Members Home Page Home Page Essays on Redevelopment Essays on Public Ethics A Political Action Guide for Local Activists Index E-mail Us



War of the Worlds - 08/06/10

This week's talking points: the county commission's plan to adopt a code of ethics, then destroy it; PBC commissioner Jeff Koons playing hard ball too hard in the eyes of prosecutors; and the continuing saga of Sylvia Poitier.

Let's start with Sylvia P. I don't want to run this story into the ground, but it seems that, at every commission meeting, the problem of Commissioner Sylvia Poitier gets worser and worser.

When I was a kid, I loved horror movies. My favorite horror film of that era was War of the Worlds, Gene Barry version, 1953. W.O.W. won an Oscar for special effects. Those tentacle things, coming out of the space capsules that looked like giant meteors, and zapping people... that was scary stuff.

Now comes War of the Worlds, Sylvia Poitier version, 2010. The war, in this case, is between the world of Ms. Poitier and her District 2 supporters, and the world of the rest of us. At the core of this struggle is old-time matriarchal-type politics that Ms. Poitier represents, and that District 2 voters can't seem to move beyond. The thought of Ms. Poitier serving on the commission for four more years is horrifying to many people.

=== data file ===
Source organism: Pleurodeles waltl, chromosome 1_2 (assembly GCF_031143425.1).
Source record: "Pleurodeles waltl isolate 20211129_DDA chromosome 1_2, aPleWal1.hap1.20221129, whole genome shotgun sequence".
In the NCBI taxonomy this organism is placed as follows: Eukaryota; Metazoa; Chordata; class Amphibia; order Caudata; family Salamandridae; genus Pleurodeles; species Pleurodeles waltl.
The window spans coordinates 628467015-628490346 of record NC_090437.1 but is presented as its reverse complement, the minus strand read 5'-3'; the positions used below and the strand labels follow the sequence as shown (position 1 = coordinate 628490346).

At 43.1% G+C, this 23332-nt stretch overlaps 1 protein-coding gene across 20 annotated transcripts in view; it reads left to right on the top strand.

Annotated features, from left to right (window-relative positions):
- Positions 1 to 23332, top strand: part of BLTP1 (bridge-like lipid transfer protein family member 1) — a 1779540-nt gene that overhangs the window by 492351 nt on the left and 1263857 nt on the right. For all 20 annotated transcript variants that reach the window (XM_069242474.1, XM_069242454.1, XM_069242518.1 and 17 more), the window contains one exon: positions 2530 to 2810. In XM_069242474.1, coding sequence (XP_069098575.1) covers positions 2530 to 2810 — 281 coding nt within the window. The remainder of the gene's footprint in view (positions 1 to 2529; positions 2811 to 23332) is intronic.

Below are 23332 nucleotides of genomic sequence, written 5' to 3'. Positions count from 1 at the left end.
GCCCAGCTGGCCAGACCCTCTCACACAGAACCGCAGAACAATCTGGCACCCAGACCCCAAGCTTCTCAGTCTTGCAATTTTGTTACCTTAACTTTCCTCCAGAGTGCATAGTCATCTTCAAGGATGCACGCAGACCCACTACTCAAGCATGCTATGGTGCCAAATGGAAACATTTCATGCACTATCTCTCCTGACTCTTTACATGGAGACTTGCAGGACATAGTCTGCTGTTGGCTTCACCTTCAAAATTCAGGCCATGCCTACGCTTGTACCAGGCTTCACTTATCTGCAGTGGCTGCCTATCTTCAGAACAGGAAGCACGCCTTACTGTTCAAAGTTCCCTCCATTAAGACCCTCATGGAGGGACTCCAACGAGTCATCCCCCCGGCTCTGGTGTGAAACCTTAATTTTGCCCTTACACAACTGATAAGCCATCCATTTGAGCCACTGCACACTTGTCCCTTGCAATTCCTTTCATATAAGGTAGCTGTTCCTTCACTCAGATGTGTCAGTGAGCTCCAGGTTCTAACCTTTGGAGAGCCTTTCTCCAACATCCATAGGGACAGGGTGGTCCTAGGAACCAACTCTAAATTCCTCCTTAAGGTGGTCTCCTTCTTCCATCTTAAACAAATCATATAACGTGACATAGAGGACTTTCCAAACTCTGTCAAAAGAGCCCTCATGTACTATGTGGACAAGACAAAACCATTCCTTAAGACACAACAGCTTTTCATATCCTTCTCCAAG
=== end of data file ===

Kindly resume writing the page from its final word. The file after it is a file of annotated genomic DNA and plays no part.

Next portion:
Bill Ganz, the District 4 commissioner, alluded to censure in his justified rant about Ms. Poitier's disruptive behavior at the meeting on Tuesday.

I have mentioned censure a couple of times on this page as an option for the commission to deal with Ms. Poitier's continuing bad conduct. It is probably the only practical action the commission could take. Unfortunately, Ganz is also the only commissioner confronting her head on; the other commissioners sat stoned-faced during the exchange between Ganz and Poitier.

Granted, censure probably would do little to change Sylvia Poitier. There is a risk it could make matters worse. It would, on the other hand, establish a precedent, if it's well drafted, and send a message: certain conduct by commissioners at the public meetings is unacceptable. Mrs. Poitier's behavior is not only bad for her district, but is insulting and disrespectful to the whole community of Deerfield Beach.

Debate, discussion, disagreement is one thing. Incivility is a different matter. Mrs. Poitier not only represents District 2, but makes decisions, along with the mayor and other commissioners, that affect the interests of all residents of Deerfield Beach. In that sense, she represents every citizen.